Home » Getting To Paradise is Not Always Easy – Byzantine Bureaucracy

Getting To Paradise is Not Always Easy – Byzantine Bureaucracy

MY ITALIAN PRINCE HAS BEEN won over! He has unexpectedly received the most unlikely news: the furniture-making shop that employs him is moving to a new location an hour and half away. Not having the inner demons of retirement charts to contend with, he agrees to take a year off and go to Italy. His parents will soon return to Canada, so their house in Italy will be empty. We embark on the colossal task of getting the necessary documents in order, so that this dream may come to fruition.

Italy is equally as famous for its labyrinthine bureaucracy as for its pizza, wine, and grandeur. Still, a North American mind can never really be prepared.David takes a day off work, and we spend an hour deciding what to wear to the Italian consulate. We arrive at what appears to be an opportune time: aside from workers, the place is empty.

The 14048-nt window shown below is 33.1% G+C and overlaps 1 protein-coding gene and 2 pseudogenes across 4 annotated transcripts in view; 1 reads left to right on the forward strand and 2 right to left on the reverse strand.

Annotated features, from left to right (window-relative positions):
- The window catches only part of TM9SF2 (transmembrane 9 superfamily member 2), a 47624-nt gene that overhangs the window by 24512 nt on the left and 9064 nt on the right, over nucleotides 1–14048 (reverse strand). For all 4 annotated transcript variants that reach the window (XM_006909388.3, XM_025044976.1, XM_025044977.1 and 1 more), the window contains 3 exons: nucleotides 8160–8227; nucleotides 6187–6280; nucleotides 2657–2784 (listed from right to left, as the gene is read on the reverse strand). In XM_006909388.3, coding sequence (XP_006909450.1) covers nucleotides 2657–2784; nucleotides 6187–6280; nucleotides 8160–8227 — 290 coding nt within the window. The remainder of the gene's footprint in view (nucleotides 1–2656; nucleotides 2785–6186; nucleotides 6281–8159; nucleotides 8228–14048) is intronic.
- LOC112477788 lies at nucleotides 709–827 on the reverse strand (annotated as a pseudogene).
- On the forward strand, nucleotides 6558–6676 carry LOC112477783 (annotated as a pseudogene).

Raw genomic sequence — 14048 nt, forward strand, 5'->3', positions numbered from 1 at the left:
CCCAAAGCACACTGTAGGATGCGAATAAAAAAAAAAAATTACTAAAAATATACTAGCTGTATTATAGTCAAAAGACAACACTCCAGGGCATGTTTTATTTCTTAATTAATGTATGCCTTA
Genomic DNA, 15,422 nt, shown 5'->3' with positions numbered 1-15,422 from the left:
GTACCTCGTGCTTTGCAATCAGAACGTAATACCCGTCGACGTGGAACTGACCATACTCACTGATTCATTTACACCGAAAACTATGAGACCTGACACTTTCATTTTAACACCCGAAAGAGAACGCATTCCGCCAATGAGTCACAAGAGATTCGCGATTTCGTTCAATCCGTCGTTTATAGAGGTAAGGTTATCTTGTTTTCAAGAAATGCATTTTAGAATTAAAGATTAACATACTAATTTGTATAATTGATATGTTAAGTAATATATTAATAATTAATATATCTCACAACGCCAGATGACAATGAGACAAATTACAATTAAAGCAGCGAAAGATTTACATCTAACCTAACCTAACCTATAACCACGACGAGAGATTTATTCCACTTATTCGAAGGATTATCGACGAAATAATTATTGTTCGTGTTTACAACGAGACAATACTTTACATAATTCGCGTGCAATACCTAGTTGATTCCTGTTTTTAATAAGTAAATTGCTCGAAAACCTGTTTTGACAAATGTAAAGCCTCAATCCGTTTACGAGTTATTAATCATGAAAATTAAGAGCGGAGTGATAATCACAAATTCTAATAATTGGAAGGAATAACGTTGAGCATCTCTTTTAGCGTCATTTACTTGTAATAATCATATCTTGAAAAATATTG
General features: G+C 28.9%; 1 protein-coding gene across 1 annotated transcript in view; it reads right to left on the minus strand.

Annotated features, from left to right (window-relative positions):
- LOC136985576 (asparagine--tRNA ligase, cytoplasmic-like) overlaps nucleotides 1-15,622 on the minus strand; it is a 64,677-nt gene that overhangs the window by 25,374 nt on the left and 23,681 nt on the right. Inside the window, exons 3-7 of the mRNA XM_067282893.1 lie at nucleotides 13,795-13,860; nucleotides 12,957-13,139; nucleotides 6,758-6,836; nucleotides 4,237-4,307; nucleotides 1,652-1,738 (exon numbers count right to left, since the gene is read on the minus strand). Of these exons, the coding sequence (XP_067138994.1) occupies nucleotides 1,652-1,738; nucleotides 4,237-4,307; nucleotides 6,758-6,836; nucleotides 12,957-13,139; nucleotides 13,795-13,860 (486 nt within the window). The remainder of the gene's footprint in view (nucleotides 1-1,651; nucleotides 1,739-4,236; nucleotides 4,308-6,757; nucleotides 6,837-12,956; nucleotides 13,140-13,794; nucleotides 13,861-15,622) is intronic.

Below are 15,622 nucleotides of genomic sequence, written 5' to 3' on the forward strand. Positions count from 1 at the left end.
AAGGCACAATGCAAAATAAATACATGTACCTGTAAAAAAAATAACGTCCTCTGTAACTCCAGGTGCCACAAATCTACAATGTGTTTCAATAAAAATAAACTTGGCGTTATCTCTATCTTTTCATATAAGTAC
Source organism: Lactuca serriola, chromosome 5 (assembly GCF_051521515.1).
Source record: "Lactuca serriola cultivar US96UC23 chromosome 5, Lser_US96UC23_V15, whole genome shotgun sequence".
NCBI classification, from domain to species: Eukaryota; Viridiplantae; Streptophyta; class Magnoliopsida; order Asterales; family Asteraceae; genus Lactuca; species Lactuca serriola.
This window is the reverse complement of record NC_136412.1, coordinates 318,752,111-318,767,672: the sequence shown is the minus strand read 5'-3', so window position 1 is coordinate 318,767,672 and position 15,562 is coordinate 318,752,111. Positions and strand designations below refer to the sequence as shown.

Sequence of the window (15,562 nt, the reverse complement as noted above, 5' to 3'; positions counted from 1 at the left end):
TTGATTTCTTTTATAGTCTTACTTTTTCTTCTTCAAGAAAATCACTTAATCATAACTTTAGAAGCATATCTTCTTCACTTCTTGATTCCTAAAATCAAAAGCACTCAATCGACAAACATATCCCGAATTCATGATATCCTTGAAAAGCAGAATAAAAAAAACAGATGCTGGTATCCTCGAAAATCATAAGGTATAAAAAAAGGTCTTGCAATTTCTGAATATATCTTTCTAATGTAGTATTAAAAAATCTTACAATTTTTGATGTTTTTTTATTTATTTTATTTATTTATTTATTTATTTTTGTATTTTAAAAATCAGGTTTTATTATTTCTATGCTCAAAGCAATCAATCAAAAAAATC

A signora quickly stops us in our tracks.
“Do you have an appointment?” she asks.
“No, we called earlier and were not told that we require one.” We are trying to lay the blame on this anonymous third party and thus appeal for mercy.
“I’m sorry,” she says, “but you need an appointment to see me.”

I surreptitiously glance around to see whether hundreds of people have swarmed the consulate. The same silence echoes, and no matter of national security appears to be looming.